ElcomSoft's Phone Forensics Software Offers Near Real-Time Access to iCloud Backups

Russian forensics firm ElcomSoft earlier this week announced that it has discovered a way to easily access iCloud backups of iOS devices, incorporating the functionality into its Elcomsoft Phone Password Breaker software. While the Apple ID and password must be known in order to access the iCloud data, once that information has been obtained the software makes it easy for investigators to download full iCloud backups and then follow incremental backups in near real-time to track a device's use without the knowledge of the user.

ElcomSoft researchers analyzed the communication protocol connecting iPhone users with Apple iCloud, and were able to emulate the correct commands in order to retrieve the content of iOS users’ iCloud storage. It’s important to note that, unlike offline backups that may come encrypted and must be broken into (a time-consuming operation), data retrieved from iCloud is received in plain, unencrypted form . The 5GB of storage space can be retrieved in reasonable time, while receiving incremental updates is even faster.

Obtaining a user's Apple ID password may not always be trivial, but ElcomSoft tools can also be used to capture that information from offline backups stored in iTunes. And of course if the user disables iCloud syncing on its device or changes the Apple ID password, remote access is lost.

ElcomSoft has been at the forefront of development of password-cracking tools, last year incorporating a tool to bypass hardware encryption included in iOS 4. Such tools are increasingly being used by law enforcement to aid their investigations as smartphones become increasingly common and collect a growing amount of information about users and their activity.

ElcomSoft offers several levels of its software, with the most powerful versions restricted to certain governmental agencies, including law enforcement, intelligence services, and other qualified forensic organizations.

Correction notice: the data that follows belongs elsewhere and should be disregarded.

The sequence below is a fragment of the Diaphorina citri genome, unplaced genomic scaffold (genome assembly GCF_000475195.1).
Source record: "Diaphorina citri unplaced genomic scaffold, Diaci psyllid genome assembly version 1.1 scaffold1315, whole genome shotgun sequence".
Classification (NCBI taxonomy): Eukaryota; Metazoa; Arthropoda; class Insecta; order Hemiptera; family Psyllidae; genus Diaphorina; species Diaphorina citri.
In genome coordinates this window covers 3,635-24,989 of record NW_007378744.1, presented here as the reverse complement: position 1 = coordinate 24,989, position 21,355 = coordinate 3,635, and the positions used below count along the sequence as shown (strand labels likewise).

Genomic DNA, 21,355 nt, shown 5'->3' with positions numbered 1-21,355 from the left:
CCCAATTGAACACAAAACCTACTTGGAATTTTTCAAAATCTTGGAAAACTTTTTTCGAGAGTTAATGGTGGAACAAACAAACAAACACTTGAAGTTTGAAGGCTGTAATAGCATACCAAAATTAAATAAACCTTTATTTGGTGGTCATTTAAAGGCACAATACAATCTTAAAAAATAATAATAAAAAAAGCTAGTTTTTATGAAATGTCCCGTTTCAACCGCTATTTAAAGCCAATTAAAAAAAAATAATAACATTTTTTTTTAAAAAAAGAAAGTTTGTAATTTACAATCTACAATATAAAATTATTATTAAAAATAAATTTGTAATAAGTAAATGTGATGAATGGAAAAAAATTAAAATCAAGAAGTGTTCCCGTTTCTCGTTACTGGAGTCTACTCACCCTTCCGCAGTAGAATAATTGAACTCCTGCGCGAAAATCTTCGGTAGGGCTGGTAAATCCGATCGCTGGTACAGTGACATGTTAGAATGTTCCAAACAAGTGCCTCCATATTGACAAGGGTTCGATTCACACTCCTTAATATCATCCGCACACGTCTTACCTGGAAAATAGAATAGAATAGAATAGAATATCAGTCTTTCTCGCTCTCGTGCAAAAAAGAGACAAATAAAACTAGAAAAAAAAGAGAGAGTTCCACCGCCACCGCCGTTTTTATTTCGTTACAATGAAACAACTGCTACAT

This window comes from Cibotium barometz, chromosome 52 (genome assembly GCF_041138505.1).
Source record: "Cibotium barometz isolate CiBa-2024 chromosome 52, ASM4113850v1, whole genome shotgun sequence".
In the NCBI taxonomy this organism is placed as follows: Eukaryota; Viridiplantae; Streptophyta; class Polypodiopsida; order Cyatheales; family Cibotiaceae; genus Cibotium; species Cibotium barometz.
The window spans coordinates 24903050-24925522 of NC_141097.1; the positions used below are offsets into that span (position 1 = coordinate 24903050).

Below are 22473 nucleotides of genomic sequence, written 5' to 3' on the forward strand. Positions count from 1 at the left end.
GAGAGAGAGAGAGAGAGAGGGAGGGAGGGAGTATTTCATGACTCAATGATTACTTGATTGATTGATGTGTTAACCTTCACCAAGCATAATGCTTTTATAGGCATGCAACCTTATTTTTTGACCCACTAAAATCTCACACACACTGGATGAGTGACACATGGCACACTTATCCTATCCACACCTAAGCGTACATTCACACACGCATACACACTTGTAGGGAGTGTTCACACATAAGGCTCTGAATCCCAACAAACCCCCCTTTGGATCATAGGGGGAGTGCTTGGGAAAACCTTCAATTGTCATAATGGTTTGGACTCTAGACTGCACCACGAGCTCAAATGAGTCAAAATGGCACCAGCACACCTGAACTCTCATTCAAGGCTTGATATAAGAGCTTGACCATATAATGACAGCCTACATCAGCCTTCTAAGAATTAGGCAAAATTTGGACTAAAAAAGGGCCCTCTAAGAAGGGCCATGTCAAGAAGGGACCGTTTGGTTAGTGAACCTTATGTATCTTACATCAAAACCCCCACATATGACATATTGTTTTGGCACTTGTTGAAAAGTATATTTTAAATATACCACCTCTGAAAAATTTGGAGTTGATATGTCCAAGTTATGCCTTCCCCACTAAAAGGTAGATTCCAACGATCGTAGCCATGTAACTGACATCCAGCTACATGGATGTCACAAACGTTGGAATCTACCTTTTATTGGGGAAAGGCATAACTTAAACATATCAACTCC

Top Rated Comments

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110 months ago

One more reason not to rely on iCloud backups.


One more reason to question internet laws.
Score: 35 Votes (Like | Disagree)
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110 months ago
I sure hope law enforcement has to have a warrant to use this sort of thing.
Score: 34 Votes (Like | Disagree)
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110 months ago

One more reason not to rely on iCloud backups.


More precisely, this is a reason to be a bit suspicious of the cloud in general.

Another security fiasco from Apple putting their users data at risk. You simply can't trust this company anymore for providing secure robust solutions for their users. They just don't put due effort and involvement in software development.


This is not limited to Apple. While I'm sure that, as a consumer-oriented service, Apple's iCloud is likely less secure than other cloud solutions, don't think that other services are exactly risk-free, either. A lot of enterprises restrict or limit the use of iCloud or Google's cloud services on iOS and Android phones and tablets for this very reason. For instance, as a condition of allowing iPhones and iPads onto our Exchange server, my employer requires us to install a profile that turns off iCloud document sharing.

The cloud is a great convenience, but it brings with it a brand new set of security issues.
Score: 32 Votes (Like | Disagree)
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110 months ago

Why aren't you mad at Apple for having such security flaws. This is Apples MO after all. Ignore all security issues until the media blows it up, then point the finger for 2 months, then quietly release a security fix with no explanation.


What security flaws? If someone has my iCloud password they can simply restore an iPhone with my iCloud backup. And if they have physical access to my iTunes backup it means they have my computer which has all the data in iCloud anyway!
Score: 22 Votes (Like | Disagree)
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110 months ago
One more reason not to rely on iCloud backups.
Score: 19 Votes (Like | Disagree)
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110 months ago
So someone has to have your password to get into your iCloud account, which is how iCloud works in the first place.

Someone can theoretically get your password out of an iTunes backup. If someone has access to your Mac's filesystem, you've got bigger problems, and they probably already have access to all the information you had in iCloud anyway.
Score: 18 Votes (Like | Disagree)

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